3. You basically have two options for ticketing: buy what's known as a "walk-up" ticket, which will be flexible and allow you to travel on any train (with some defined rules requiring you to avoid the peak hours, most likely), or buy an "advance" ticket which ties you to a specific train. A walk-up ticket is so named because you can walk up to a station on the day of travel and buy it. You can also buy them in advance online if you want to reserve a seat (this is not usually mandatory on UK trains, though it is right now due to COVID). They have names like "Anytime Single", "Off-peak Single", and "Super Off-peak Single" (note that as a result of a recent pilot scheme return tickets are no longer available for this route; buy two singles); most online train booking websites now do a decent job of making it clear you're buying a flexible ticket. Advance tickets can only be bought in advance (hence the name), and tie you to a specific train through the means of a mandatory seat reservation (without which the ticket is invalid), but can often be a lot cheaper than the flexible alternatives.

  1. Yes, long-distance trains on that line all start their journeys at King's Cross, so you should have plenty of time to walk along the platform to find your coach and seat.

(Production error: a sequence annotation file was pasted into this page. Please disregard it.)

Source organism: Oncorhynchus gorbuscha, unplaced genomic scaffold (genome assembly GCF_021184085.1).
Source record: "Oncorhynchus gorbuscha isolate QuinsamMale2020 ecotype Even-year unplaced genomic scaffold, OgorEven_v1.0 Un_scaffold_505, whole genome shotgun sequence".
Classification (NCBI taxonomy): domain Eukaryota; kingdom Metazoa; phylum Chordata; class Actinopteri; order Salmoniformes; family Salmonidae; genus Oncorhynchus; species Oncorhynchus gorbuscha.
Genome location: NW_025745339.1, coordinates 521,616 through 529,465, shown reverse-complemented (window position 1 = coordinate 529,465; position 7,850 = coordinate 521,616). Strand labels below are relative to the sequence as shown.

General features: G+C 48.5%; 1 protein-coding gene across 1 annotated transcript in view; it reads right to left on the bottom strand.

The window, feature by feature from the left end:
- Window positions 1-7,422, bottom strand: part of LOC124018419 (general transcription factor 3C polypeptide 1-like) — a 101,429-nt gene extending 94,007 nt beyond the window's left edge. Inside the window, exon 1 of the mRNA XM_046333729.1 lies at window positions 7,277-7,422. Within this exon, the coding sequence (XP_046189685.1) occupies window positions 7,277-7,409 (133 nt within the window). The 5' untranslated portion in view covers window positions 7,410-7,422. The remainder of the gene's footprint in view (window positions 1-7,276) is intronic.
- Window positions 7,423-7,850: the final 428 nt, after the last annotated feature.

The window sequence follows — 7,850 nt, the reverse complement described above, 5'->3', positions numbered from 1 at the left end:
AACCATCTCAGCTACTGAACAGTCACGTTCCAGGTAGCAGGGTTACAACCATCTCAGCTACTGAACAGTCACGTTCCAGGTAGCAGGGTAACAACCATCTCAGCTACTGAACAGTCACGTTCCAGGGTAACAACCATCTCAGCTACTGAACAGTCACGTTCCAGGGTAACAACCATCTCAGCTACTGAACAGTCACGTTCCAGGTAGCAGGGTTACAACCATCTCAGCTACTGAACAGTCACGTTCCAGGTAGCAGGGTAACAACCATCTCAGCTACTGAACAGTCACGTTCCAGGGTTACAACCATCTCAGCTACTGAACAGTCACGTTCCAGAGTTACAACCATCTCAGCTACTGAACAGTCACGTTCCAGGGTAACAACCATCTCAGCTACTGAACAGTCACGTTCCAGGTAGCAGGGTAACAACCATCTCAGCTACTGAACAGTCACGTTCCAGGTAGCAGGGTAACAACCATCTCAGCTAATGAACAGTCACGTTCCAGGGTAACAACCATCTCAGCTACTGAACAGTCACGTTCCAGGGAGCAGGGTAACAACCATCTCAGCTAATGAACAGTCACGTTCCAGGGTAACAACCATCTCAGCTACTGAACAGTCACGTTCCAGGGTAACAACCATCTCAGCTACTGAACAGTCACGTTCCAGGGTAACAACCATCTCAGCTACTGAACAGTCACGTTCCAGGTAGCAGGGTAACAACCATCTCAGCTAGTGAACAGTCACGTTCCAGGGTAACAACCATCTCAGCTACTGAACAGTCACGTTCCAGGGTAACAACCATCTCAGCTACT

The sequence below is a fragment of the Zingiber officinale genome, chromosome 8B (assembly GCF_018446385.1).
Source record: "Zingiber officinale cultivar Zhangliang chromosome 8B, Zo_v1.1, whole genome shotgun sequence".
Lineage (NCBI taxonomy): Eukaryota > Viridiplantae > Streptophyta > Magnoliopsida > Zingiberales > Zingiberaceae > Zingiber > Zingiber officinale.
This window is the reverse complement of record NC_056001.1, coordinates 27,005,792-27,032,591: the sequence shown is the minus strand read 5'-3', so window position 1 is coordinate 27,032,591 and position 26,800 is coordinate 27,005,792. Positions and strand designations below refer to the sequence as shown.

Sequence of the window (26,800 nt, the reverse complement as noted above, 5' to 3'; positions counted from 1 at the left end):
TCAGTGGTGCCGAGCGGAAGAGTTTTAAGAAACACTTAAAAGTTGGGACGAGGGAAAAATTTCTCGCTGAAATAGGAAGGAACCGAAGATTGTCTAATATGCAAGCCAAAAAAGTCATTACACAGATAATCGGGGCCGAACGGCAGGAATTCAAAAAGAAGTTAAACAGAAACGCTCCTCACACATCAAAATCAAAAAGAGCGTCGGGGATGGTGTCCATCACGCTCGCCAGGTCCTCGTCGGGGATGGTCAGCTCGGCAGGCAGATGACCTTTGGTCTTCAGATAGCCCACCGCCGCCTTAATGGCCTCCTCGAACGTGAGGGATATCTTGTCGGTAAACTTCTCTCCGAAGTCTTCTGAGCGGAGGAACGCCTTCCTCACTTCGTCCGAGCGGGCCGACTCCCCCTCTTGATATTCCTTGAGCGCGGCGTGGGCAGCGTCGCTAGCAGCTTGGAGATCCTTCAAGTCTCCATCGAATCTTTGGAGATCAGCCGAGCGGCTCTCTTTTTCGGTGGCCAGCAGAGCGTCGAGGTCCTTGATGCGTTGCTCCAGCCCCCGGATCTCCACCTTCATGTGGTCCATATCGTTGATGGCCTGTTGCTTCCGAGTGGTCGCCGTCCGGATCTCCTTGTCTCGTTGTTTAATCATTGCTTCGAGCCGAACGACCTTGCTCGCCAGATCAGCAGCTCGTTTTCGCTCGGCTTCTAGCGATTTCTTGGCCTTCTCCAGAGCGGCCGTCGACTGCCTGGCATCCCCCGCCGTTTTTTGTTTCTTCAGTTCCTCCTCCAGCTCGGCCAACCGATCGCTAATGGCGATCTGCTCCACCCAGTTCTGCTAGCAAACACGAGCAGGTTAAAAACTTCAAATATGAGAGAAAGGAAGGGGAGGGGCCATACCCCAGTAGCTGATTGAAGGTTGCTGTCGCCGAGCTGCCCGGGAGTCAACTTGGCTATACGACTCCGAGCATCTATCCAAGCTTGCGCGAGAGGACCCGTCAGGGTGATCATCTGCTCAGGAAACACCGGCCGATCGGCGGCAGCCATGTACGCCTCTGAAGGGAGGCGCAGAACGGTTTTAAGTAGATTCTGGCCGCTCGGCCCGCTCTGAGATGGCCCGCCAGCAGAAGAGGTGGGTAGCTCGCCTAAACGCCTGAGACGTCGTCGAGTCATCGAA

It's worth pointing out that right now there's major engineering works at King's Cross and so a reduced service is being run, so trains are likely to be busier than usual (though in practice I don't know how busy that is, due to the reduced travel from COVID). Depending on when you are travelling this might affect you, though I'd hope that the timetables online have by now been updated so any train you book on should actually exist... in the event that the train you are booked on doesn't exist and you have an advance ticket, you'll be entitled to travel on the next one by the same operator (LNER in this case).

  1. National Express tickets may be cheaper if you book in advance. Buying in advance guarantees you a seat on the bus, if you turn up on the day it might be sold out (that might be less likely at the current time).

  2. London underground tickets aren't bound to a specific train. Get there, buy your ticket, and take the first train towards your destination.

  3. For long distance trains, you can almost always get a cheaper ticket by booking in advance. Some tickets are specific to one train, others are flexible and allow you to take any train on a specific date (or any train outside of peak-time, or various other conditions). I don't think "a normal ticket" clearly refers to either type, both are common. In my experience, any website where you can book British train tickets always makes it clear which kind of ticket you are choosing.

  4. This shouldn't be a concern. Kings Cross is the starting point for the line, so you should have plenty of time to find your carriage.

  • 1
    3. The "advance" ticket class is always tied to a specific train but sells out. Buying flexible tickets in advance isn't cheaper (there may be a few exceptions). 4. Anyway the carriages connect internally. If you're short of time, get on and move through the train - tricky if you've got loads of luggage (Same username, not same user) Mar 30 '21 at 8:48